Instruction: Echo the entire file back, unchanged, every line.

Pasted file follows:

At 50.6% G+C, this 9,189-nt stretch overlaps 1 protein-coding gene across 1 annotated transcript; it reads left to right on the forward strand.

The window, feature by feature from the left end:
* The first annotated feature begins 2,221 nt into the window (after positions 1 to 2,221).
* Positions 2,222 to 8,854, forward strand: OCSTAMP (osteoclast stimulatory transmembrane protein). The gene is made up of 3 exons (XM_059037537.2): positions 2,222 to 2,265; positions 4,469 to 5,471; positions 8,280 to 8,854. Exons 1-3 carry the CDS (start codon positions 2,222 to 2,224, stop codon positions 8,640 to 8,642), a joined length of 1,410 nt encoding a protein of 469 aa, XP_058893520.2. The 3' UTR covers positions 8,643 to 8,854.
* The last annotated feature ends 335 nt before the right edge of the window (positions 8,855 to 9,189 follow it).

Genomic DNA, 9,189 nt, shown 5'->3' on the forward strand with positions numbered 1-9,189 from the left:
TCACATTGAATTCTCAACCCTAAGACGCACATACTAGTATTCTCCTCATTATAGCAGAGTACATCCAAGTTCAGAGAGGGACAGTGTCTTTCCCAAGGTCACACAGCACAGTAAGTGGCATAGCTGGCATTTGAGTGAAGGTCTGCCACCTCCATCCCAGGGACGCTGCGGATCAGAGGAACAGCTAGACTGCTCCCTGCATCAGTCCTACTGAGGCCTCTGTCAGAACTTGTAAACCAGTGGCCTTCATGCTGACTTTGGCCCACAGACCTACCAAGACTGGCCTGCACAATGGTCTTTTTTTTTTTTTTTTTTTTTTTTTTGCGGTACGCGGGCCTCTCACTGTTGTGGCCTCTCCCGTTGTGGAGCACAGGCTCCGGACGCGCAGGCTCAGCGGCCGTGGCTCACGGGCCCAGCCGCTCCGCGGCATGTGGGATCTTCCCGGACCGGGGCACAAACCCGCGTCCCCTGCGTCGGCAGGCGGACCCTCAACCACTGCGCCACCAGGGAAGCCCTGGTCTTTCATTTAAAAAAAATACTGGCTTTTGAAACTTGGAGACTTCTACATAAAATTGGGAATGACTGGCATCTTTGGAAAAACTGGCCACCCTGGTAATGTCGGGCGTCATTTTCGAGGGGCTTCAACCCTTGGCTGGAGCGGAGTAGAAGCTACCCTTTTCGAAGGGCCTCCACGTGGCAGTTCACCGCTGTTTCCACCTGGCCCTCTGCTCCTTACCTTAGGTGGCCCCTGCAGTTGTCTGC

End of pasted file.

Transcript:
At 50.6% G+C, this 9,189-nt stretch overlaps 1 protein-coding gene across 1 annotated transcript; it reads left to right on the forward strand.

The window, feature by feature from the left end:
* The first annotated feature begins 2,221 nt into the window (after positions 1 to 2,221).
* Positions 2,222 to 8,854, forward strand: OCSTAMP (osteoclast stimulatory transmembrane protein). The gene is made up of 3 exons (XM_059037537.2): positions 2,222 to 2,265; positions 4,469 to 5,471; positions 8,280 to 8,854. Exons 1-3 carry the CDS (start codon positions 2,222 to 2,224, stop codon positions 8,640 to 8,642), a joined length of 1,410 nt encoding a protein of 469 aa, XP_058893520.2. The 3' UTR covers positions 8,643 to 8,854.
* The last annotated feature ends 335 nt before the right edge of the window (positions 8,855 to 9,189 follow it).

Genomic DNA, 9,189 nt, shown 5'->3' on the forward strand with positions numbered 1-9,189 from the left:
TCACATTGAATTCTCAACCCTAAGACGCACATACTAGTATTCTCCTCATTATAGCAGAGTACATCCAAGTTCAGAGAGGGACAGTGTCTTTCCCAAGGTCACACAGCACAGTAAGTGGCATAGCTGGCATTTGAGTGAAGGTCTGCCACCTCCATCCCAGGGACGCTGCGGATCAGAGGAACAGCTAGACTGCTCCCTGCATCAGTCCTACTGAGGCCTCTGTCAGAACTTGTAAACCAGTGGCCTTCATGCTGACTTTGGCCCACAGACCTACCAAGACTGGCCTGCACAATGGTCTTTTTTTTTTTTTTTTTTTTTTTTTTGCGGTACGCGGGCCTCTCACTGTTGTGGCCTCTCCCGTTGTGGAGCACAGGCTCCGGACGCGCAGGCTCAGCGGCCGTGGCTCACGGGCCCAGCCGCTCCGCGGCATGTGGGATCTTCCCGGACCGGGGCACAAACCCGCGTCCCCTGCGTCGGCAGGCGGACCCTCAACCACTGCGCCACCAGGGAAGCCCTGGTCTTTCATTTAAAAAAAATACTGGCTTTTGAAACTTGGAGACTTCTACATAAAATTGGGAATGACTGGCATCTTTGGAAAAACTGGCCACCCTGGTAATGTCGGGCGTCATTTTCGAGGGGCTTCAACCCTTGGCTGGAGCGGAGTAGAAGCTACCCTTTTCGAAGGGCCTCCACGTGGCAGTTCACCGCTGTTTCCACCTGGCCCTCTGCTCCTTACCTTAGGTGGCCCCTGCAGTTGTCTGC